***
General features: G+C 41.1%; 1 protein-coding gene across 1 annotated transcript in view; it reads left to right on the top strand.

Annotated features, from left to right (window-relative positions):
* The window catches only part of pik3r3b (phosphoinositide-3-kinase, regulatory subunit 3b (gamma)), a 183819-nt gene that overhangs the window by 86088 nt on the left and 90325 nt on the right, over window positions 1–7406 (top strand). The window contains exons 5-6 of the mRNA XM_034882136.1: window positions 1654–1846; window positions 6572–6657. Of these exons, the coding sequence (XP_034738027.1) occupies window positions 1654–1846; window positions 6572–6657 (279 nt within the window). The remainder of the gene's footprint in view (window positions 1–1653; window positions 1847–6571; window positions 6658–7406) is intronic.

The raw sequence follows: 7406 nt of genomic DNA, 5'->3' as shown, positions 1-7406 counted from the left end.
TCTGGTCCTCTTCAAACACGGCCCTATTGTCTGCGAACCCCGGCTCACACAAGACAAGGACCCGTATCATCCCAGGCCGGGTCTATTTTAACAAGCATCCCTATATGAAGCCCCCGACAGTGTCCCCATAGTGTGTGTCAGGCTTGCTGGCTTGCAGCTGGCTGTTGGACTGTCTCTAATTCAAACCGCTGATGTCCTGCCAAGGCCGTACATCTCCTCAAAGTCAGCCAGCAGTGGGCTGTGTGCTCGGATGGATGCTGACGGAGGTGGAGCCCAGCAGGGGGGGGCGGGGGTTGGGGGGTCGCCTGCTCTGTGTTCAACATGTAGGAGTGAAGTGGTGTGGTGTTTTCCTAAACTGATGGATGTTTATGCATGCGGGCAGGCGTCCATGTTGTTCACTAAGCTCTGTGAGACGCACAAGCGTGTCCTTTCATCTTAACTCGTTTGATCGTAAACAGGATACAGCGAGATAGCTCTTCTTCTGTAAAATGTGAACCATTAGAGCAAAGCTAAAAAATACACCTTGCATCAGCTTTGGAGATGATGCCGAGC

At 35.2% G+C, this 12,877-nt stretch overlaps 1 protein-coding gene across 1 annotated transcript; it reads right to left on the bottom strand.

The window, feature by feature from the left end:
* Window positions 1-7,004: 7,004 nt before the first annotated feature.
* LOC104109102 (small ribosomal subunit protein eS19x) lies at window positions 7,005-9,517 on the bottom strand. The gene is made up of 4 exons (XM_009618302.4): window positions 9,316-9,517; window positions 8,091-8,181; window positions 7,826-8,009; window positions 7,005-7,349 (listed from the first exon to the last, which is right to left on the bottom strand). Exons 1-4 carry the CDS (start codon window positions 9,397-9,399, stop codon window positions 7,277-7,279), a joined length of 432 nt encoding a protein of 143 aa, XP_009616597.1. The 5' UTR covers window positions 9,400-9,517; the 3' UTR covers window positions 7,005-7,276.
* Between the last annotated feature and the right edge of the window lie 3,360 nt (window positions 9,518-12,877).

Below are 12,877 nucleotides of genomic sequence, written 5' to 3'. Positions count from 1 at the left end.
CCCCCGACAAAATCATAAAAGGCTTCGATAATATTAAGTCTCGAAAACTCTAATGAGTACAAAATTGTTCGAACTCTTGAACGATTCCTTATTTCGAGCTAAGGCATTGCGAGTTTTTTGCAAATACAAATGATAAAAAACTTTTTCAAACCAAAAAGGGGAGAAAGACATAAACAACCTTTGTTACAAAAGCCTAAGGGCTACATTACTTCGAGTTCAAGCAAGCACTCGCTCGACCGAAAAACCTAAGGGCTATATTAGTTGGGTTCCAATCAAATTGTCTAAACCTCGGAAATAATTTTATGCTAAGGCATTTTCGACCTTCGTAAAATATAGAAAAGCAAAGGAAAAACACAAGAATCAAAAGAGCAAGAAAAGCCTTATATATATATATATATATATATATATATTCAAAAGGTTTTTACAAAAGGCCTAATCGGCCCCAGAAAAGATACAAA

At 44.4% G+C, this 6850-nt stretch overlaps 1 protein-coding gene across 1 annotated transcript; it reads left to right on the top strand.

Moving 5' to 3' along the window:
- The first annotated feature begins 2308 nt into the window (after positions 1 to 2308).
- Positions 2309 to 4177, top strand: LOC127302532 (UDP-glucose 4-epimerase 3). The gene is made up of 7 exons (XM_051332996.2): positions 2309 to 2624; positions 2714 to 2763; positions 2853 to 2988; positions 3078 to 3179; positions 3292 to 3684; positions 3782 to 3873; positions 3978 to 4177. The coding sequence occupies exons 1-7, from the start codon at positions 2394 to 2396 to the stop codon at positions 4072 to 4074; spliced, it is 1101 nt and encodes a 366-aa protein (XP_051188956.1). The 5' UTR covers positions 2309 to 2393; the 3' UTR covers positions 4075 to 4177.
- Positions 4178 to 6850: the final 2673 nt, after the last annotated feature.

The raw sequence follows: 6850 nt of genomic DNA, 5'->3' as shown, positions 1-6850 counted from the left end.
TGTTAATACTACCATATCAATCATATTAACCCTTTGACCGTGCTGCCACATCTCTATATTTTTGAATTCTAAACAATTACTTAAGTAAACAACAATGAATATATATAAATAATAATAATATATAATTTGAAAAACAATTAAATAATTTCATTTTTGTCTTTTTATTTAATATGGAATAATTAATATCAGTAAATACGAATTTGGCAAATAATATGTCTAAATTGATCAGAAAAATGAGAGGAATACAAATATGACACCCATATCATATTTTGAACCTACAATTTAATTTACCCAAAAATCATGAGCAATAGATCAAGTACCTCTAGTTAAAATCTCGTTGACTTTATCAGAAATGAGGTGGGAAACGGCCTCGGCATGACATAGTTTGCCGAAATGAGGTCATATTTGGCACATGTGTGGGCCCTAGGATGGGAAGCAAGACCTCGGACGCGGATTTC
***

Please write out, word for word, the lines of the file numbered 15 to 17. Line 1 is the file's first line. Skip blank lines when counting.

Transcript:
- The first annotated feature begins 2308 nt into the window (after positions 1 to 2308).
- Positions 2309 to 4177, top strand: LOC127302532 (UDP-glucose 4-epimerase 3). The gene is made up of 7 exons (XM_051332996.2): positions 2309 to 2624; positions 2714 to 2763; positions 2853 to 2988; positions 3078 to 3179; positions 3292 to 3684; positions 3782 to 3873; positions 3978 to 4177. The coding sequence occupies exons 1-7, from the start codon at positions 2394 to 2396 to the stop codon at positions 4072 to 4074; spliced, it is 1101 nt and encodes a 366-aa protein (XP_051188956.1). The 5' UTR covers positions 2309 to 2393; the 3' UTR covers positions 4075 to 4177.
- Positions 4178 to 6850: the final 2673 nt, after the last annotated feature.